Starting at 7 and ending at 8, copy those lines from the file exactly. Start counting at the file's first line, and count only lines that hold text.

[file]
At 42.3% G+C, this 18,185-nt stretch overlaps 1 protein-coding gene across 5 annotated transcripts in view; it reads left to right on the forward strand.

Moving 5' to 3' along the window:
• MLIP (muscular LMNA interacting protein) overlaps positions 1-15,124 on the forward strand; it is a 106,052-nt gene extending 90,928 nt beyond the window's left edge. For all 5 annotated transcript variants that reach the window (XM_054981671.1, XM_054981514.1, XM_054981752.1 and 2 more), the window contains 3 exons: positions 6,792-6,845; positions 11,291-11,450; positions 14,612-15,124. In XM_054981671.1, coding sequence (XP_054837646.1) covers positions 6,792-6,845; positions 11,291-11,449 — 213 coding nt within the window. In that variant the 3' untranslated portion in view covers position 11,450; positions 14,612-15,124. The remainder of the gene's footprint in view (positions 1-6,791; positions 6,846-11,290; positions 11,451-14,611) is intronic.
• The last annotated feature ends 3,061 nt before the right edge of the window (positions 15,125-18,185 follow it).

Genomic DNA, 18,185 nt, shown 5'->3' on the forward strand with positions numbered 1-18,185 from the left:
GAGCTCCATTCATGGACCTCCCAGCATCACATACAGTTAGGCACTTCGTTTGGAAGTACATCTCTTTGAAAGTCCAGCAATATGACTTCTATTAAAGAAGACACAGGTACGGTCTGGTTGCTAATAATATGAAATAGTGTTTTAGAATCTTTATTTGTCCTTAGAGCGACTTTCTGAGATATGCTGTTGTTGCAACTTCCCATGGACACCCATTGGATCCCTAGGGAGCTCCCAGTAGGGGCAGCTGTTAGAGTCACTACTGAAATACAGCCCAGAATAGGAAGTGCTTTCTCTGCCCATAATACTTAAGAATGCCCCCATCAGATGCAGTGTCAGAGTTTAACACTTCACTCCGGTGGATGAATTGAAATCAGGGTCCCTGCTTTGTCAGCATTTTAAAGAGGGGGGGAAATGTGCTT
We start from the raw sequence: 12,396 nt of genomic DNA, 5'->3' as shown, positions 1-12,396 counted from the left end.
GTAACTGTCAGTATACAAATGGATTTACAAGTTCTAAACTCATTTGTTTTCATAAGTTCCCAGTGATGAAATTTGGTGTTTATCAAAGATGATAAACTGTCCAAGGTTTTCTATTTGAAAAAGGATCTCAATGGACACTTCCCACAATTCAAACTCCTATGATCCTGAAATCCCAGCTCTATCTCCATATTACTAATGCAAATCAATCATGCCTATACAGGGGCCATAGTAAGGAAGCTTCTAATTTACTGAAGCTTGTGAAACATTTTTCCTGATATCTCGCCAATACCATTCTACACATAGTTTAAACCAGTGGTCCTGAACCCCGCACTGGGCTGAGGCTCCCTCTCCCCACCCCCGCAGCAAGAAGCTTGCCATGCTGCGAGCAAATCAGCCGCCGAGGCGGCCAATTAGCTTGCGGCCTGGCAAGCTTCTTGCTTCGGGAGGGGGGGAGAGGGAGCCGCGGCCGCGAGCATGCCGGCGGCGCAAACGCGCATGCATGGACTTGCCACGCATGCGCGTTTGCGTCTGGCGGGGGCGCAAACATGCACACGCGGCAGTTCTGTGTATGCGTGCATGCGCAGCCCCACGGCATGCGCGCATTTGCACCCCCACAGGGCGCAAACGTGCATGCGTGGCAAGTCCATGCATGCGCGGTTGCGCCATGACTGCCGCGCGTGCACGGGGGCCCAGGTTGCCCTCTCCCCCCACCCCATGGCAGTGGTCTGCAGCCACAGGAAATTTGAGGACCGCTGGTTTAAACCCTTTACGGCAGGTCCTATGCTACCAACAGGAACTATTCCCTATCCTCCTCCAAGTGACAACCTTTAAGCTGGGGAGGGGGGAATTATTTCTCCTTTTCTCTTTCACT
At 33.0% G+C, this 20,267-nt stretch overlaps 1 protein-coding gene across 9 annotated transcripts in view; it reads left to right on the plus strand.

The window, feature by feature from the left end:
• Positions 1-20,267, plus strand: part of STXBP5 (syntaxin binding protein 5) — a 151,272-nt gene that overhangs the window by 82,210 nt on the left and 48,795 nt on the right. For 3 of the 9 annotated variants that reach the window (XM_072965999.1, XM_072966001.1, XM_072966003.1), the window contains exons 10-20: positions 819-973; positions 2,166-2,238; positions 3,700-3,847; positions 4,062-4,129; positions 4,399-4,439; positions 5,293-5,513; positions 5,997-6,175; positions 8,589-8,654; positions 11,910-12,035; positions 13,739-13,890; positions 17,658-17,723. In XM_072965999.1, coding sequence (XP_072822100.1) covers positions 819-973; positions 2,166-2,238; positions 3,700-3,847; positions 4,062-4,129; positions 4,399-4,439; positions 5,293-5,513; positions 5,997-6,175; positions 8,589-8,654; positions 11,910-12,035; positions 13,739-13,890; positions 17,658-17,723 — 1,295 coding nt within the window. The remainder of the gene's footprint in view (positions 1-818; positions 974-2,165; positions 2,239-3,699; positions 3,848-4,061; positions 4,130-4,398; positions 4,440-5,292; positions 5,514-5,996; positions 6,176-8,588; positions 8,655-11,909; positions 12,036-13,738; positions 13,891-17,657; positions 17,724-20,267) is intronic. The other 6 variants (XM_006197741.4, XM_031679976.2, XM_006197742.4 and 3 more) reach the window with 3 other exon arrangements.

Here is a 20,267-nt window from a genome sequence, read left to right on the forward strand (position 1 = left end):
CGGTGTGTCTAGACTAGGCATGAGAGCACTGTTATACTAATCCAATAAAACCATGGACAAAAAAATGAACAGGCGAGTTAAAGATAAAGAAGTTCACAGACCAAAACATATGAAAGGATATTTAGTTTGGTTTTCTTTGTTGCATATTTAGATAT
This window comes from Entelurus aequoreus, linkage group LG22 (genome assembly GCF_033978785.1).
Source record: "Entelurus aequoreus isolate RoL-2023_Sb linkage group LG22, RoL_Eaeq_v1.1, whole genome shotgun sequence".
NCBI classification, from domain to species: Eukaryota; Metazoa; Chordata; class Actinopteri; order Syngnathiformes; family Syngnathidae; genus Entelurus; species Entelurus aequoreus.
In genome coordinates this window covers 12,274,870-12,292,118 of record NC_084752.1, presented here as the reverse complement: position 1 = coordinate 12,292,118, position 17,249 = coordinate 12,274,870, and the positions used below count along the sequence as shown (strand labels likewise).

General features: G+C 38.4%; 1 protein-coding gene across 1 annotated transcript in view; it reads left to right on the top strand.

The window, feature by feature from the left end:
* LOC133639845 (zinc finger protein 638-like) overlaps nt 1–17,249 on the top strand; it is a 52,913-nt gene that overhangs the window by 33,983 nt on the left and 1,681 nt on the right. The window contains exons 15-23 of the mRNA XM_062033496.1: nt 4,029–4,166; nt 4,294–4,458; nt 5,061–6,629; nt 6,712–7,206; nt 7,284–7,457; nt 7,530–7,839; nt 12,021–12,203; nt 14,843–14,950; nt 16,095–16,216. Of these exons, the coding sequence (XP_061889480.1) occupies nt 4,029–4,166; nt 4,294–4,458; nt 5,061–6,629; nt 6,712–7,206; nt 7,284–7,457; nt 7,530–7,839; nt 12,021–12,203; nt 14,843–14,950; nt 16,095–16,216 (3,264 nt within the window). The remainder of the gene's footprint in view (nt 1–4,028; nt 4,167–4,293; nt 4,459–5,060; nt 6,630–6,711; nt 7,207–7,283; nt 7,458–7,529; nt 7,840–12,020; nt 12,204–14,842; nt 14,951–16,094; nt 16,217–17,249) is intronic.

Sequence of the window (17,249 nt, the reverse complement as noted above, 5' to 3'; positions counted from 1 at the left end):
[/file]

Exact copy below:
We start from the raw sequence: 12,396 nt of genomic DNA, 5'->3' as shown, positions 1-12,396 counted from the left end.
GTAACTGTCAGTATACAAATGGATTTACAAGTTCTAAACTCATTTGTTTTCATAAGTTCCCAGTGATGAAATTTGGTGTTTATCAAAGATGATAAACTGTCCAAGGTTTTCTATTTGAAAAAGGATCTCAATGGACACTTCCCACAATTCAAACTCCTATGATCCTGAAATCCCAGCTCTATCTCCATATTACTAATGCAAATCAATCATGCCTATACAGGGGCCATAGTAAGGAAGCTTCTAATTTACTGAAGCTTGTGAAACATTTTTCCTGATATCTCGCCAATACCATTCTACACATAGTTTAAACCAGTGGTCCTGAACCCCGCACTGGGCTGAGGCTCCCTCTCCCCACCCCCGCAGCAAGAAGCTTGCCATGCTGCGAGCAAATCAGCCGCCGAGGCGGCCAATTAGCTTGCGGCCTGGCAAGCTTCTTGCTTCGGGAGGGGGGGAGAGGGAGCCGCGGCCGCGAGCATGCCGGCGGCGCAAACGCGCATGCATGGACTTGCCACGCATGCGCGTTTGCGTCTGGCGGGGGCGCAAACATGCACACGCGGCAGTTCTGTGTATGCGTGCATGCGCAGCCCCACGGCATGCGCGCATTTGCACCCCCACAGGGCGCAAACGTGCATGCGTGGCAAGTCCATGCATGCGCGGTTGCGCCATGACTGCCGCGCGTGCACGGGGGCCCAGGTTGCCCTCTCCCCCCACCCCATGGCAGTGGTCTGCAGCCACAGGAAATTTGAGGACCGCTGGTTTAAACCCTTTACGGCAGGTCCTATGCTACCAACAGGAACTATTCCCTATCCTCCTCCAAGTGACAACCTTTAAGCTGGGGAGGGGGGAATTATTTCTCCTTTTCTCTTTCACT